National Security Advisor H.R. McMaster cast blame for the dire current situation in Afghanistan on the previous administration’s handling of the war effort, while speaking at a Center for New American Security conference Wednesday.
The national security advisor’s comments came during an answer to a question as to how increasing the number of U.S. troops in Afghanistan can change the tide of the war. McMaster pointed to former President Barack Obama’s “precipitous withdrawal” from Iraq and subsequent development of the Islamic State as an example of what the Trump administration intended not to do in Afghanistan.
The Taliban have made unprecedented gains across Afghanistan since the end of the U.S. combat mission in 2014, controlling nearly a third of the population. The U.S. backed Afghan National Security Forces have borne massive casualties in the last two years of fighting and continue to suffer from major systematic problems.
Secretary of Defense James Mattis, wielding authority granted to him by President Donald Trump, is reportedly considering increasing the number of U.S. troops in Afghanistan by at least a few thousand more. Pentagon officials point to the worsening state of the Afghan National Security Forces and say that the additional trainers may be able to turn the tide of the war.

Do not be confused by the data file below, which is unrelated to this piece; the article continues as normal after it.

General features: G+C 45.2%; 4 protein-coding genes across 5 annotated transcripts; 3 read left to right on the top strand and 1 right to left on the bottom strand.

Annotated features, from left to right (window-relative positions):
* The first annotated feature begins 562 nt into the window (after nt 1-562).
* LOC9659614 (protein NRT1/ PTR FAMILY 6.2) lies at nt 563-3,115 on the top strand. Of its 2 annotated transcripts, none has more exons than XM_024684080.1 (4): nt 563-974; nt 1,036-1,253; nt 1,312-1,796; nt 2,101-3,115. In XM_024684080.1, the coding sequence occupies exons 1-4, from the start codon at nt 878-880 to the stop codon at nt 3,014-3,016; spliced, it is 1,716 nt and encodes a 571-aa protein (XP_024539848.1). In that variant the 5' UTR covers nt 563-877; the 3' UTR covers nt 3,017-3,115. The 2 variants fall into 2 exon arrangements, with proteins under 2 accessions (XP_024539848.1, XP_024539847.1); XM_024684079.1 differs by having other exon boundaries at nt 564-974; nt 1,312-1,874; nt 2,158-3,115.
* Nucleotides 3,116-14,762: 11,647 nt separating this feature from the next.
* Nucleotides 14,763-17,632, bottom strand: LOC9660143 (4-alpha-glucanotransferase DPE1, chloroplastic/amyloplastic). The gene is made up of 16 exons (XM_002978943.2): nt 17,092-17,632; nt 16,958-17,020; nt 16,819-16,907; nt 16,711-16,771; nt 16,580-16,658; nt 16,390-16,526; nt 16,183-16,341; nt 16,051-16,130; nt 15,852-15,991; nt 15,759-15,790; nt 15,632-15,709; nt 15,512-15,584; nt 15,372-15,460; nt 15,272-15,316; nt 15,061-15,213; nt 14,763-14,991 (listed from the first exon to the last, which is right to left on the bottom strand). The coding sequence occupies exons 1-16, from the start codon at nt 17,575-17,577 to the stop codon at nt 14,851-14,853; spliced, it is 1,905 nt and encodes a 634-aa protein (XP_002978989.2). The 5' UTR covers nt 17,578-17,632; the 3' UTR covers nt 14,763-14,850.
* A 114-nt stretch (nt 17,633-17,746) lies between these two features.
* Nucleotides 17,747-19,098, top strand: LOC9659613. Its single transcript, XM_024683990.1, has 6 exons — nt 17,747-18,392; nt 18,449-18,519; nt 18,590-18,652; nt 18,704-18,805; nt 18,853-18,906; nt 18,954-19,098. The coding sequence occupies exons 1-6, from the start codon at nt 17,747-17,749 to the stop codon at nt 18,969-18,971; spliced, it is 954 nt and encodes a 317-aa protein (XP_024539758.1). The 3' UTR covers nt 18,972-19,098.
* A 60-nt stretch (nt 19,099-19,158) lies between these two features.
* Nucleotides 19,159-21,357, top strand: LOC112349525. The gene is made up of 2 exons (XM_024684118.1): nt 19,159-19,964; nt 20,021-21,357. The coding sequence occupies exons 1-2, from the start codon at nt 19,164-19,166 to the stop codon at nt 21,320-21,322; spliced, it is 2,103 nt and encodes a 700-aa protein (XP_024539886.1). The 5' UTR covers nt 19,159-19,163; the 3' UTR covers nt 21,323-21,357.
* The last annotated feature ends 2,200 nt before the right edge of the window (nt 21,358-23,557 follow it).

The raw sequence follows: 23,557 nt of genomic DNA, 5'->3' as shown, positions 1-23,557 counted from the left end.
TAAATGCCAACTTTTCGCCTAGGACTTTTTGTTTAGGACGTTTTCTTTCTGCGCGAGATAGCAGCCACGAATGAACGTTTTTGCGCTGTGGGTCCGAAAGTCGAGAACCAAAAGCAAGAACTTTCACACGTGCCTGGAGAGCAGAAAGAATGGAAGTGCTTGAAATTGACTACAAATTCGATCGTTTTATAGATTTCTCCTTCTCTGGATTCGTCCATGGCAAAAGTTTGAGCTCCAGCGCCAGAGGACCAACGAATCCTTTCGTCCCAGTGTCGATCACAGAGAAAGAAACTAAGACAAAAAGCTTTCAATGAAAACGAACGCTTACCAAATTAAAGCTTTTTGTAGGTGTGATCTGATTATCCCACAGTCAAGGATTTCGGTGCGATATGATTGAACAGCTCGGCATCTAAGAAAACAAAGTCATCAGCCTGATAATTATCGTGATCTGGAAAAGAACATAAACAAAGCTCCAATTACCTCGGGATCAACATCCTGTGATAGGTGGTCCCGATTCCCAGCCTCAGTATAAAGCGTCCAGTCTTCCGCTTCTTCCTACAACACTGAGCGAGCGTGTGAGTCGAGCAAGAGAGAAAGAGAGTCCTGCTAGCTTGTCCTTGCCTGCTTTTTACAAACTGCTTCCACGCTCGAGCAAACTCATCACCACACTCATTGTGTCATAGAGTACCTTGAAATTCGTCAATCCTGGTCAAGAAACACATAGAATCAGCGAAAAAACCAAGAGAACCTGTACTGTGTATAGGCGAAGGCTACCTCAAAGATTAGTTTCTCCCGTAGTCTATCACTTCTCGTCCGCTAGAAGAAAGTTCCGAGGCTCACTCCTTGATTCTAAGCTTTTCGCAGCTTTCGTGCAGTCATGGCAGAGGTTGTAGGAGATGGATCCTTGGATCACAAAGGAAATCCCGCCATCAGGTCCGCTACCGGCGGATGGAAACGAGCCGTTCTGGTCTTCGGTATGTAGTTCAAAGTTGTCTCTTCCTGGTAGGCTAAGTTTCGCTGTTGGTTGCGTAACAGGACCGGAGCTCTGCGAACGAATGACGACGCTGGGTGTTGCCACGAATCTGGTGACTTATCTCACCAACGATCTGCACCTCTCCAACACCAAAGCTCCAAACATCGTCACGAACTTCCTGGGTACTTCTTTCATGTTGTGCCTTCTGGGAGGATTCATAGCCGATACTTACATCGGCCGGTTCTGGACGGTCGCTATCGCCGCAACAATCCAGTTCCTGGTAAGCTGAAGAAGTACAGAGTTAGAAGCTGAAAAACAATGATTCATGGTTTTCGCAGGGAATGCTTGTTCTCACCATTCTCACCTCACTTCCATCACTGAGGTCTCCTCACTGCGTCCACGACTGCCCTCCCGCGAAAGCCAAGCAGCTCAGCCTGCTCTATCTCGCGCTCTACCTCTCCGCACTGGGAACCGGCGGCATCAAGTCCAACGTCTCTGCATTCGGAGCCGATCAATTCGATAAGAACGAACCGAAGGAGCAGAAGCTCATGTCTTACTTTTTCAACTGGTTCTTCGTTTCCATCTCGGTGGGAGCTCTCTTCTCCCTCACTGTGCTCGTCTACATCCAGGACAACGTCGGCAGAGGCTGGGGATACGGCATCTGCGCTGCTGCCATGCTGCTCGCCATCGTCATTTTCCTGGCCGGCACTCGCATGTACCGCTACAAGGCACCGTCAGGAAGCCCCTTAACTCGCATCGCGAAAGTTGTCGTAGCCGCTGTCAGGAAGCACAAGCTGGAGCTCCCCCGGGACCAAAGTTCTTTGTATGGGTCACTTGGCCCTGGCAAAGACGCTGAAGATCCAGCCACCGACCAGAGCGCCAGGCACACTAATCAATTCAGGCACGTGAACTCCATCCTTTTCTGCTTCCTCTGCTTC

“What we require is an effort to support them better,” McMaster said regarding any troop increase.
“I think what the Taliban … have taken advantage of are disconnects between what we’re doing militarily and what we’re trying to achieve politically,” McMaster explained. “Saying to the Taliban … ‘Let’s talk with you about some sort of political resolution to this conflict, but we’re leaving,’ I mean how does that work?”
McMaster added that delivering a message of desired political reconciliation to the Taliban makes little sense while the group is achieving battle victories. McMaster alluded that these victories came “because we disengaged from the conflict prematurely.”
Obama ended the U.S. combat mission in 2014 and severely restricted the U.S. rules of engagement. The Taliban flourished in this environment while the U.S. and Afghan governments tried to push the insurgent group to the negotiating table. The group ignored the demands and continued its successful military push across the country.
McMaster emphasized the need to conjoin U.S. military and political strategy to reach the desired result. McMaster’s comments echo Mattis’s previous pledge that any U.S. troop increase in Afghanistan will be paired with a broader regional strategy to force the Taliban to the negotiating table with the government, and enter the Afghan political process.
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